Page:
The hysterical photographical Poetry
by
Massimo Fiorito
 
2010 / 20112010_2011.html
2011 / 20122011_2012.html

Hipsterical photographical Poetry

Unmanageable emotional excess


Hurled against the wall in a seemingly random and frantic confusion – that is my first impression of the 385 small square photographs, most of them 12 by 12 cm, a very few larger ones at 19 by 19 cm. The trick of hanging them as an allover surrounding texture doesn't just sweep the viewers away, it carries them away on a journey. We see travel impressions from Romania, Spain, Italy and Germany,in black and white and in colour. They all have a faded and scratched vintage look, as though they had been stored away and rediscovered in someone's parents' or even grandparents' suitcase from the 1960ies or 70es. They look like snapshots of everyday life, albeit the light is unusual. The scenes, objects and buildings seem charmed or even haunted, surreal, dreamlike. The pictures are observant and inspire you to invent a story. Each one a poem.

I wonder what the girl, angling her neck so curiously, has fished out of the water. She is surrounded by a halo and momentarily suspended on the bottom step of the pool. The silhouette of a pine tree wedged between power lines and buildings metamorphoses into a dark cloud. The diggers and workmen in their blue helmets appear toy-like in their extremely washed-out colours.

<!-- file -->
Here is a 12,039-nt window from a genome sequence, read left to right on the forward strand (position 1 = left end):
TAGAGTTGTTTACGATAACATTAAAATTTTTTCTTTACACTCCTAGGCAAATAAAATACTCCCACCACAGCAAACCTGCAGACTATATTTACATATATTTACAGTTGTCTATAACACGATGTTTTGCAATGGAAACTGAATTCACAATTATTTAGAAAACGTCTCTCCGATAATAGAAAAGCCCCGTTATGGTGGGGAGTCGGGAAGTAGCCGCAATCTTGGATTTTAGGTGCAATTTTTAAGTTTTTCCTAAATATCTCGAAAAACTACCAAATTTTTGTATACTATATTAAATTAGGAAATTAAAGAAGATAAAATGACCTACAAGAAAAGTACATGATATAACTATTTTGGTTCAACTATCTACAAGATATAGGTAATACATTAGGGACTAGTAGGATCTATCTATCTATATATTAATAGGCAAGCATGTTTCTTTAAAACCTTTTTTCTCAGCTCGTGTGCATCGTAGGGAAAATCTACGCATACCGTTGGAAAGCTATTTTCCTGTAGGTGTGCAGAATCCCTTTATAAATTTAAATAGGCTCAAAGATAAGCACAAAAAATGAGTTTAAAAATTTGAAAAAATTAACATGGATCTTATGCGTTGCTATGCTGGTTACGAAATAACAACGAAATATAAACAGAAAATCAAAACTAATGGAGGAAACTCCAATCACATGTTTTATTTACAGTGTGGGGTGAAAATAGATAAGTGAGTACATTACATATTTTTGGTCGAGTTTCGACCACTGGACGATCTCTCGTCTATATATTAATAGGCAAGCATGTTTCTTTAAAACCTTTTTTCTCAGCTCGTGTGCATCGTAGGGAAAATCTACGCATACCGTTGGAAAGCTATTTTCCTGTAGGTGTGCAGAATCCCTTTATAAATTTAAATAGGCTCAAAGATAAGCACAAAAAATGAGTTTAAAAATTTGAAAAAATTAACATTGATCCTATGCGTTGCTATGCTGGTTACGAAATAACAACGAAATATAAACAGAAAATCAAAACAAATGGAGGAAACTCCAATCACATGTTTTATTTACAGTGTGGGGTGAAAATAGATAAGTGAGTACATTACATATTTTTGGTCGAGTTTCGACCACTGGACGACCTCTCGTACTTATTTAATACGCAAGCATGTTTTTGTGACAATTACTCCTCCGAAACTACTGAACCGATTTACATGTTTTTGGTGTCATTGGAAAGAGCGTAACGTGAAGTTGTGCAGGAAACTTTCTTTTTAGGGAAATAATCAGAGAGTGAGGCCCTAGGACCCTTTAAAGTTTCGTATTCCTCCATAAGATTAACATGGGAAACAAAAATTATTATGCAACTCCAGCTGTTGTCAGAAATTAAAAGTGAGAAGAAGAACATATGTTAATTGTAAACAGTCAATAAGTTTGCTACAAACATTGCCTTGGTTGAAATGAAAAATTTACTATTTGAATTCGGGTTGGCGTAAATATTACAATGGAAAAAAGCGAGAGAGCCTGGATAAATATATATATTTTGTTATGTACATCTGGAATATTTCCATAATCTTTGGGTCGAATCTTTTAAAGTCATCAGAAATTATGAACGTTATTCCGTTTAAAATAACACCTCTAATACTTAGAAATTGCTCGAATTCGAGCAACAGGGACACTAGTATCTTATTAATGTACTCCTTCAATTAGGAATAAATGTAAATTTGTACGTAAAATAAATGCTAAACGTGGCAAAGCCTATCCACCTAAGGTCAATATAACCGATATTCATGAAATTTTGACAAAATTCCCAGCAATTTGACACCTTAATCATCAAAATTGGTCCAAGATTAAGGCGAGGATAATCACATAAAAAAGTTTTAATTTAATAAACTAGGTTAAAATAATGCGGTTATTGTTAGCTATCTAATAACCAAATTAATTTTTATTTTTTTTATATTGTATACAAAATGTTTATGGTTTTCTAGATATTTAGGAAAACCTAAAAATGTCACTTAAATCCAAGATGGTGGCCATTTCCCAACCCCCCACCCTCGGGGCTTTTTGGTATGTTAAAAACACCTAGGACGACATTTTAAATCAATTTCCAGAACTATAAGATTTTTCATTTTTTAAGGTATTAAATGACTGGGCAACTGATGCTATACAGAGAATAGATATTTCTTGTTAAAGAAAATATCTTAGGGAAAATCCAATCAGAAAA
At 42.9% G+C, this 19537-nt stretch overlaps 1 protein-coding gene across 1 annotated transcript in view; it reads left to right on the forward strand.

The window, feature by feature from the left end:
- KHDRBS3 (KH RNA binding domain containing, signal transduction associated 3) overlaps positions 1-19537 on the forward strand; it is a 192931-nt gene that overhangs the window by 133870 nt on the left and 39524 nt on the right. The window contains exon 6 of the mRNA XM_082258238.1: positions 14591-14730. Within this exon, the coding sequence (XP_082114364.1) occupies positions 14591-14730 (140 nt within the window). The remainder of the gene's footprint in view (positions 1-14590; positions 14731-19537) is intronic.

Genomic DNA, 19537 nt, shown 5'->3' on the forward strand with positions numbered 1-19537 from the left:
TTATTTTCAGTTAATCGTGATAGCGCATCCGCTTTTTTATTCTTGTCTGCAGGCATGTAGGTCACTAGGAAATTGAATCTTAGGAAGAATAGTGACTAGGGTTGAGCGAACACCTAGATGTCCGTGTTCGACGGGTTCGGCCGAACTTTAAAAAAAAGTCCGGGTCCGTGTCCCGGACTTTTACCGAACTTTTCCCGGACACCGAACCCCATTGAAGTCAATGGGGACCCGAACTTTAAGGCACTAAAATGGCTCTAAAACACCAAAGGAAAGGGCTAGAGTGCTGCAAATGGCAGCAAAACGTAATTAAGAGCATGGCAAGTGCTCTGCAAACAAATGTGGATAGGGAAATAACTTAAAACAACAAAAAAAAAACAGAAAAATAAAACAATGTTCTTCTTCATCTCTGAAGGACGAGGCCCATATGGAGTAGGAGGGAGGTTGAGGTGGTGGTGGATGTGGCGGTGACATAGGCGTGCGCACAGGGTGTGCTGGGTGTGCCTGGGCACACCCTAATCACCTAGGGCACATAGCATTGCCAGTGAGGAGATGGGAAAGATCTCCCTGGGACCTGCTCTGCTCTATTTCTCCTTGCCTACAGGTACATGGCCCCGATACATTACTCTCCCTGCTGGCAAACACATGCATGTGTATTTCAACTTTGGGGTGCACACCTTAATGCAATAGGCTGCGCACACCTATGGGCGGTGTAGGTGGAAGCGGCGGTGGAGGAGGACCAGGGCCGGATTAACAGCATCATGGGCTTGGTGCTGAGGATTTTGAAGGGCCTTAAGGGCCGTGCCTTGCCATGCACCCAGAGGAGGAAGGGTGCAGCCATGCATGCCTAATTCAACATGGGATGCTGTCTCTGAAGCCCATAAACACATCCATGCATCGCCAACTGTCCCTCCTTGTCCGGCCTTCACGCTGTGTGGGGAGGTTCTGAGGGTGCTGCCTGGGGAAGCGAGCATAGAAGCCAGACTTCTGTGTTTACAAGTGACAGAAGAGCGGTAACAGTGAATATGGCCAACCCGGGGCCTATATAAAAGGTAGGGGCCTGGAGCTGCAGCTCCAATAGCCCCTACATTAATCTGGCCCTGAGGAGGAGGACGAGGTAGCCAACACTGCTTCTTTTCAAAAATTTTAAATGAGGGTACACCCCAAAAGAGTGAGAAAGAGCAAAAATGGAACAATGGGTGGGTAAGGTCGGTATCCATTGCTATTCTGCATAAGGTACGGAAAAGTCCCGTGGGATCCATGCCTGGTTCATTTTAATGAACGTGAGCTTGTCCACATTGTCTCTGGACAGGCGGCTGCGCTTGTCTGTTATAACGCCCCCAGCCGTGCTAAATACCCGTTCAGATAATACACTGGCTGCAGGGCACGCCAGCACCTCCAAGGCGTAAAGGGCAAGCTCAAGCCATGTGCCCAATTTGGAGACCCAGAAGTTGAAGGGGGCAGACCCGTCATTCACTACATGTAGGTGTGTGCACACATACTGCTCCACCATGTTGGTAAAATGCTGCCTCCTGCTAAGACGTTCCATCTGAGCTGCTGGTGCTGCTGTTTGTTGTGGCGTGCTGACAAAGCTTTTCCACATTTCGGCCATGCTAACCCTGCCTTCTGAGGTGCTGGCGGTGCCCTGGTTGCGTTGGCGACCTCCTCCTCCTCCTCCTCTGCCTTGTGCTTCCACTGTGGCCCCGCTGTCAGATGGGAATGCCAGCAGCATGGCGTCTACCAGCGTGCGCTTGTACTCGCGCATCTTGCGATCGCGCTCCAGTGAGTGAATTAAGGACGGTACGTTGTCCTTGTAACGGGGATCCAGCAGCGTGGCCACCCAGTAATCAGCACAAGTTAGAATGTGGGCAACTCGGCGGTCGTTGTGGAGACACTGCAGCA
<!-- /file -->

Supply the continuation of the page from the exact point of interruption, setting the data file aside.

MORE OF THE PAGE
Only current car models and the occasional billboard hit home to the viewer that these pictures could not have been found in the loft. In fact, all of the pictures were taken by professional photographer Massimo Fiorito (born 1962 in Verona) all in the 365 days between 5th of November 2010 and 4th of November 2011.

The square format is immediately reminiscent of the polaroid, beloved and reviled in equal measure. Fiorito had made a point of using a polaroid camera since 1985 for his spontaneous work, because, unlike other analog cameras, it spat out an instant original. For that feat alone you had to love it. If however, like Fiorito, you felt compelled to take photos all day every day, you quickly learned to hate polaroids to the point of having nervous breakdowns. Fiorito, like Pop artists of the likes of Andy Warhol, put up with having to change the film packs after 20 frames, the awkward bulk, conspicuous size and high cost of the camera for the benefit of being able to produce a one-off artwork ad hoc.